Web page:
Jered Weaver set to return from disabled list Wednesday

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After making it through another bullpen session today without any issues, Jered Weaver was cleared to make his return from the disabled list Wednesday against the Giants.

Weaver has been sidelined since May 28 due to a lower back strain. While a minor league rehab start won’t be necessary, the Angels will ease him back into action. According to Mike DiGiovanna of the Los Angeles Times, he’ll be limited to 80-90 pitches in his return.

Weaver, 29, has a 2.61 ERA and 57/15 K/BB ratio in 11 starts this season. The Angels were hovering around the .500 mark at the time of his injury, but open play tonight at 36-31, four games behind the Rangers in the American League West.

Braves release James Loney

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Just a few days after inking him to a minor league deal, the Braves have released first baseman James Loney, the team announced on Monday. Loney became expendable when the Braves acquired Matt Adams from the Cardinals on Saturday as a replacement for the injured Freddie Freeman.

Loney, 33, appeared in two games at Triple-A Gwinnett. He had one hit, a single, and one walk in eight plate appearances.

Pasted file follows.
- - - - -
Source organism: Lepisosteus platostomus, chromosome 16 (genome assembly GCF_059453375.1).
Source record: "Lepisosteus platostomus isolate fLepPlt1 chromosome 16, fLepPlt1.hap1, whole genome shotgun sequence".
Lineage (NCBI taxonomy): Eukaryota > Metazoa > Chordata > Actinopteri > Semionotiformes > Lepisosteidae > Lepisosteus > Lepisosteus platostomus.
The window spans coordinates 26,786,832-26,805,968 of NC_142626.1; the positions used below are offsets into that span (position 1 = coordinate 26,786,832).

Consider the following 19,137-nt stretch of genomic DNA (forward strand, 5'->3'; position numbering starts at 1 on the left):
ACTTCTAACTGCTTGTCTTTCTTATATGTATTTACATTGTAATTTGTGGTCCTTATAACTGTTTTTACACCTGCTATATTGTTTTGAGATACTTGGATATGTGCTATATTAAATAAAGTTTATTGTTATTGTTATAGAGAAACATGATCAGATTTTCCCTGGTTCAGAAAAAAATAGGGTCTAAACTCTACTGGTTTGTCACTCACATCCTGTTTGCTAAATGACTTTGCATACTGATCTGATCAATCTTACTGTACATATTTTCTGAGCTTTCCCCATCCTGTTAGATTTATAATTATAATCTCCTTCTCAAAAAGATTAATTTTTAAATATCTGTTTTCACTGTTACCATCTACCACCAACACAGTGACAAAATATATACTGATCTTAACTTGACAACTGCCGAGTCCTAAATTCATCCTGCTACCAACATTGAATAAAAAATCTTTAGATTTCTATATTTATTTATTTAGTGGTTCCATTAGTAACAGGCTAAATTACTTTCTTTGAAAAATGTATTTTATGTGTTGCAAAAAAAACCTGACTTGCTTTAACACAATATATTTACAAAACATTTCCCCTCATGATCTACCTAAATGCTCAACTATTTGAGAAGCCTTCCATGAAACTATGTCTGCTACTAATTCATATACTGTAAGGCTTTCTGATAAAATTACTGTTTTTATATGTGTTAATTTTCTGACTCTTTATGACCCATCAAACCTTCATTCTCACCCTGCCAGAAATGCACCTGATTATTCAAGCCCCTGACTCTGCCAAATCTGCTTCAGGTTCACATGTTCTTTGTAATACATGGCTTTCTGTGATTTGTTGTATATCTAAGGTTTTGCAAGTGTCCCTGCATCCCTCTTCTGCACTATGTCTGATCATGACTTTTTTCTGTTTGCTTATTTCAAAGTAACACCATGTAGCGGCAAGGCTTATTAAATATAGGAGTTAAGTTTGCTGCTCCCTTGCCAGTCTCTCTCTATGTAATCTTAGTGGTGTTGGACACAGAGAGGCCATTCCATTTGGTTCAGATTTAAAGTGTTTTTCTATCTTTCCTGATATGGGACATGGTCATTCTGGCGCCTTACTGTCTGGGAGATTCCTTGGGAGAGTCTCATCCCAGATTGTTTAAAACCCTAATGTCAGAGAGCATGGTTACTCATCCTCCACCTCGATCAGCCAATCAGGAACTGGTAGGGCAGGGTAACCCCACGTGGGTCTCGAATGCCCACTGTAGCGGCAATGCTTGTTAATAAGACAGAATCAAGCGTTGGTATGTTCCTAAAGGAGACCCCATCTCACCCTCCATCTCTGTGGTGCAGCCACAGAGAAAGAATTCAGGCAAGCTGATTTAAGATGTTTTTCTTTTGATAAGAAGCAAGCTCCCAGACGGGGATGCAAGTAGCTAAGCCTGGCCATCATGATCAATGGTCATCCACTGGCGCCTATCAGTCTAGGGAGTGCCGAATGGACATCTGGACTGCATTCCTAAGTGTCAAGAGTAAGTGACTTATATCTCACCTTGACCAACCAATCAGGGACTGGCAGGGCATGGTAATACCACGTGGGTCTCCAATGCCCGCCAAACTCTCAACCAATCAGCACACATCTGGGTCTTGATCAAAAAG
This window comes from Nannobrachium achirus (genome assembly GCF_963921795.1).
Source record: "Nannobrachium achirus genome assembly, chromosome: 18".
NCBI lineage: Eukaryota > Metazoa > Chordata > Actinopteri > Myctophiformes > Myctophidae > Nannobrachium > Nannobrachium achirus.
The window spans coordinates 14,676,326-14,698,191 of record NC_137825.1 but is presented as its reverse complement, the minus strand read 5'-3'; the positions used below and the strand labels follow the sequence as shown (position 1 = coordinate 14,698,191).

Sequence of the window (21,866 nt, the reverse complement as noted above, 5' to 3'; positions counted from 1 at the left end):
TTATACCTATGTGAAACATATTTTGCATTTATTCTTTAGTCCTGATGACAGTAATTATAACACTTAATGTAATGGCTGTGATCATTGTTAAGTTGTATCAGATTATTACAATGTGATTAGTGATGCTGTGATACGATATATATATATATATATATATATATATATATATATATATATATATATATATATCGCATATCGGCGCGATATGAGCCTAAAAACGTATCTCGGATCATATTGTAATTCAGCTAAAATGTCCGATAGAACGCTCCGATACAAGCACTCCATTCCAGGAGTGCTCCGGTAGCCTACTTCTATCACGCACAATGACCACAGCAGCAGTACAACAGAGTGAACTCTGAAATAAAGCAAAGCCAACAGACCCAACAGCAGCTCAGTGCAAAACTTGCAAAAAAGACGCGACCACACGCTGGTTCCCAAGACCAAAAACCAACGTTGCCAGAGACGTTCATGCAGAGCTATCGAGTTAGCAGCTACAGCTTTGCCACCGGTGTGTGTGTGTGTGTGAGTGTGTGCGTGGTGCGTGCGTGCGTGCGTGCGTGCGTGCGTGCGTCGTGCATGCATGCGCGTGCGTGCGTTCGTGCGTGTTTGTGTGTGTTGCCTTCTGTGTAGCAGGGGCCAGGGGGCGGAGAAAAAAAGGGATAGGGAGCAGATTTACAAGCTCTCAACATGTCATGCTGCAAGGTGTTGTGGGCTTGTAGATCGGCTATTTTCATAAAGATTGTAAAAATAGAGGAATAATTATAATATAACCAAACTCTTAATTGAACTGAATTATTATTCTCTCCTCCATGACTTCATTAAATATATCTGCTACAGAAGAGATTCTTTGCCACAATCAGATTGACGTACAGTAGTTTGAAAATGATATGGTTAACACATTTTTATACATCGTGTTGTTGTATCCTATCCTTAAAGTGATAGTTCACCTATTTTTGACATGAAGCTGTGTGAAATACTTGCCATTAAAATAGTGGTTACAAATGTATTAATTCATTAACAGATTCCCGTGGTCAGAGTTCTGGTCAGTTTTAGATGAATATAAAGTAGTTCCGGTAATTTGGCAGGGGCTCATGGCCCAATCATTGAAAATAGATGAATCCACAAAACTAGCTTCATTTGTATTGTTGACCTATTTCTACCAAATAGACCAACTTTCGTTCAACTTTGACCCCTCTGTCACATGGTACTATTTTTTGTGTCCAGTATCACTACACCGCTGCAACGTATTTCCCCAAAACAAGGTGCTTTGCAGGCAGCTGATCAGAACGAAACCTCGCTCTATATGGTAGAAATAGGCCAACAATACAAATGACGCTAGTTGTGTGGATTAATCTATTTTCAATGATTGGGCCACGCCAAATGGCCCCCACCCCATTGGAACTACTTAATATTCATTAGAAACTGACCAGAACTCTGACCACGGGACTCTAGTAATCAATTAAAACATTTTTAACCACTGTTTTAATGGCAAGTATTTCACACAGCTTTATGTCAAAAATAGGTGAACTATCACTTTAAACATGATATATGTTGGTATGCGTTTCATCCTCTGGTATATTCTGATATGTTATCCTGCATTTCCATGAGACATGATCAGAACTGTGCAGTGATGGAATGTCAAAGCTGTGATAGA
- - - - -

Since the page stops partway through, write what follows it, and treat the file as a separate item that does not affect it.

Loney will likely have to wait for another team to deal with an injured first baseman or DH before he can secure another contract.

Ian Kinsler lists the five toughest pitchers in the AL Central

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Every now and then, The Players’ Tribune runs a “five toughest” feature. In 2015, David Ortiz listed the five toughest pitchers he ever faced. Last month, Christian Yelich wrote up the five toughest pitchers in the NL East. Now, it’s Ian Kinsler‘s turn with the five toughest pitchers in the AL Central.

Kinsler goes into detail explaining why each pitcher is difficult to face, so hop over to The Players’ Tribune for his reasoning. His list

Presumably, Kinsler intentionally omitted his Tiger teammates from the list. He has faced Justin Verlander a fair amount earlier in his career, and he has only a .176/.333/.235 batting line in 42 plate appearances against the right-hander. Verlander’s stuff is often described as tough to hit in one phrase or another. Kinsler has also struggled against Indians starter Carlos Carrasco (.590 OPS), but one can understand why he would be omitted from a list of five given who was already listed.